Think from your gut. I test drove a 2013 Accord EX a couple of weeks ago,
and I had already told the salesman I'm not ready to buy; I'm doing research
on the car to make sure it's what I want. Maybe I'll be ready next spring.
At the end of our adventure together he went to get the sales manager. While
it is probably a customary procedure, the manager asked me the magic
question, "What will it take...." I replied, "I already told HIM (pointing
to the salesman)." Then I said, "Look, if I buy the car now, you won't get a
sale next spring, so what's the difference?" That shut him up. I wasn't
nasty; I remained cordial.
I dunno, is this a trick question? I just tell them. If you're just
looking, just make sure you drop a few hints that you *could* buy if
you wanted, when you're ready, and in general you get a nice
presentation, test drive, and they ask for your phone number, etc.
If you even might want to buy on the spot, just have some numbers in
mind before you come in. I normally start a real buying project by
going to the vendor site or a neutral site like Edmonds, and getting
local dealers to submit bids. Unfortunately this time it did not work
for me, so YMMV. Had to go out and dicker like in olden days.
I went and got a nice test drive on the BMW, but told them I was
waiting to test drive the Honda 2013. I *liked* the BMW, if it was
$15,000 cheaper I'd go for it - since the lease includes 100% of
service, that's the ONLY way I'd touch a BMW. I test drove the 2013
before I went home and solicited bids, it was not a problem.
The whole retail sales process is a little challenging, it's a game
with rules, and sometimes it can get on your nerves, and the sellers
are professionals and know a lot of tricks. But in general the retail
environment is very ingratiating these days, it seems to me, it's
easier to just wander in and chat today than twenty years ago, when it
was more buy-or-get-out. That's because in olden days the guys on the
floor were the real salespersons, today the first guy you speak to,
that's his/her whole job, they have to involve sales guys and closers
and finance and credit and orthodontists and gynecologists, before you
actually get the car.
But Honda has it pretty well greased, it seems to me. Could still be
better, but it's not horrible, though it will vary by dealer and even
that's retarded. think about it. there's no earthly reason why anyone
would sell you something with that discount when all they have to do is
wait until someone else comes along who will pay sticker. or more. you
wouldn't sell your house to someone offering 50% below market. use your
brain and do what i said to figure out what "market" is. then you have
a price you can pay without playing the "look at me, i'm a victim" game.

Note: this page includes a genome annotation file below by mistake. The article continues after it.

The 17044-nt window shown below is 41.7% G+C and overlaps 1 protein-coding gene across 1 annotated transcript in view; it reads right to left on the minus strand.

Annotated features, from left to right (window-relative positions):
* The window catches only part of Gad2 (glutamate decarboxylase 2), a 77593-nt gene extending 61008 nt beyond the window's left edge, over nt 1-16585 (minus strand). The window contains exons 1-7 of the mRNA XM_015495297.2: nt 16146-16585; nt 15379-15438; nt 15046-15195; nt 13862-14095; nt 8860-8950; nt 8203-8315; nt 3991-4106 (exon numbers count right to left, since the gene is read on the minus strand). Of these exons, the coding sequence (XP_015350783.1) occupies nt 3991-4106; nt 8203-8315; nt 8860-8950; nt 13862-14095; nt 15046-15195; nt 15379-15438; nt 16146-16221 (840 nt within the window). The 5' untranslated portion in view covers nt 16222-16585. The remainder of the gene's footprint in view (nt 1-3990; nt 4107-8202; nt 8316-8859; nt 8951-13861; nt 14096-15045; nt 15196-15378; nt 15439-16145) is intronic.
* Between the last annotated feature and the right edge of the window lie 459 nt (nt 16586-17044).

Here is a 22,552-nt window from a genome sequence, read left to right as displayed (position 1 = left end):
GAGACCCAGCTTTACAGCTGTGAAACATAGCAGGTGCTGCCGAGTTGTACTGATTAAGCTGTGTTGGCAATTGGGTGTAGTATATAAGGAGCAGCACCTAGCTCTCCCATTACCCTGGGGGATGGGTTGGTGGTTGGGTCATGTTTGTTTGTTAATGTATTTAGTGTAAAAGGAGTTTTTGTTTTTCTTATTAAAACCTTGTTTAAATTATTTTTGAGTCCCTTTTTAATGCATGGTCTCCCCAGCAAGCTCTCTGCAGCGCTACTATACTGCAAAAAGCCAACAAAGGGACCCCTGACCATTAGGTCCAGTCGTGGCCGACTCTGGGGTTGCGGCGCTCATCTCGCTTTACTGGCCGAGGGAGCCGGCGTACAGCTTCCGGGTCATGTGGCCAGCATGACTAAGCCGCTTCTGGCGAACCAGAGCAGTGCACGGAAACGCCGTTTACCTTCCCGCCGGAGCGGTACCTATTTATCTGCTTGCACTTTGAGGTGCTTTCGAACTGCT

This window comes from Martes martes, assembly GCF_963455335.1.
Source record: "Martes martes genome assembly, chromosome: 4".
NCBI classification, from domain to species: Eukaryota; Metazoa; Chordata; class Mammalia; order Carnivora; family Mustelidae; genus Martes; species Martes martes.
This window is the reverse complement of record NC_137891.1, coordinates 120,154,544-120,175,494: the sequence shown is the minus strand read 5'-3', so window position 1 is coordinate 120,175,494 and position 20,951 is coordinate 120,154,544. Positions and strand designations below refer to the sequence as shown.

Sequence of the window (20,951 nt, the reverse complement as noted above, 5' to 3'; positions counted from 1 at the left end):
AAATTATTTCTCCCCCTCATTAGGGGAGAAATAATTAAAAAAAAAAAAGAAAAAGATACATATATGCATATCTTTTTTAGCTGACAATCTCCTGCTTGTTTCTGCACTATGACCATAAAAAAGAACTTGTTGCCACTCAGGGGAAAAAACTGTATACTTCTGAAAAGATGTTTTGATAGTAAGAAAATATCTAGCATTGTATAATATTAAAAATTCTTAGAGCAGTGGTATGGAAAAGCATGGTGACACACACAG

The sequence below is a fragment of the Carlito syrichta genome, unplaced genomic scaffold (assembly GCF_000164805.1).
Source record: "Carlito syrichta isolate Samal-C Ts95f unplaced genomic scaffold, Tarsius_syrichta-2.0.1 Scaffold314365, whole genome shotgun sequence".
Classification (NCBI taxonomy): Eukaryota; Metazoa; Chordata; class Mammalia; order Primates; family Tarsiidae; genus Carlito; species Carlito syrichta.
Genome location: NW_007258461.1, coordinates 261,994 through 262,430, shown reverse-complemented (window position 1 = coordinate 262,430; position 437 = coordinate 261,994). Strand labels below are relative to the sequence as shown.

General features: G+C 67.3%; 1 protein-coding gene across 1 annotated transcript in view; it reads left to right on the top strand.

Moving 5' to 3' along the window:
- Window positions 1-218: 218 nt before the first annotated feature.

stop being a baby.
buying a car is easy. go test drive the vehicles you think you're
interested in. keep talk to a minimum. then walk away. when you get
home, make a list of all the features, color, options you want. then
call all the dealers in a 2-hour radius, give them your requirements
list, and this is the important bit - tell them you're ready to buy, but
YOU'RE SHOPPING ON PRICE.
the ones that call you back, get that price, say thanks and that you're
waiting for another dealer to call you back. when you get those
numbers, call the higher prices ones again and ask whether they will
beat the lowest one, and keep on going until you reach bottom.
when you get that bottom, drive out there immediately and buy the
vehicle. the price will change tomorrow.
and also, be prepared to walk away from "bait and switch" - where they
say there was a "mistake" on the price they quoted you on the phone once
you arrive. stick to your guns, and again, be prepared to walk away.
having the sales droid chase you across the parking lot saying they'll
make your price is amusing if nothing else.
depending on where you live, be prepared to shop out of town. here in
the san francisco bay area, honda prices are extraordinarily uniform and
either at or over msrp. and that extends about 1 hour out of town. but
2 hours out, prices are much more flexible and competitive. other
locations such as los angeles tend to be more competitive without
jim beam ( email@example.com) writes:
I'm a baby?? But I know my ABC's, and the ABC's in the
context of this subject is... (a)lways (b)e (c)losing. If they
are so anxious to 'close'... it's simple for them... the bottom
line of the sales contract is going to be below a healthy
discount and middle lines that end with N/C.
That babe Nancy Sinatra knew how to walk.
when you get
That babe Nancy Sinatra knew how to walk.
- where they
Tell them that your not ready to make a decision, but you are
investigating comparable models from other manufacturers such as
Toyota, Hyundai, etc. and that you will be comparing overall design,
price, standard warranty and consumers report ratings. Then give them
a small hint that they might be able to convince you to but the car
today (for the right package).
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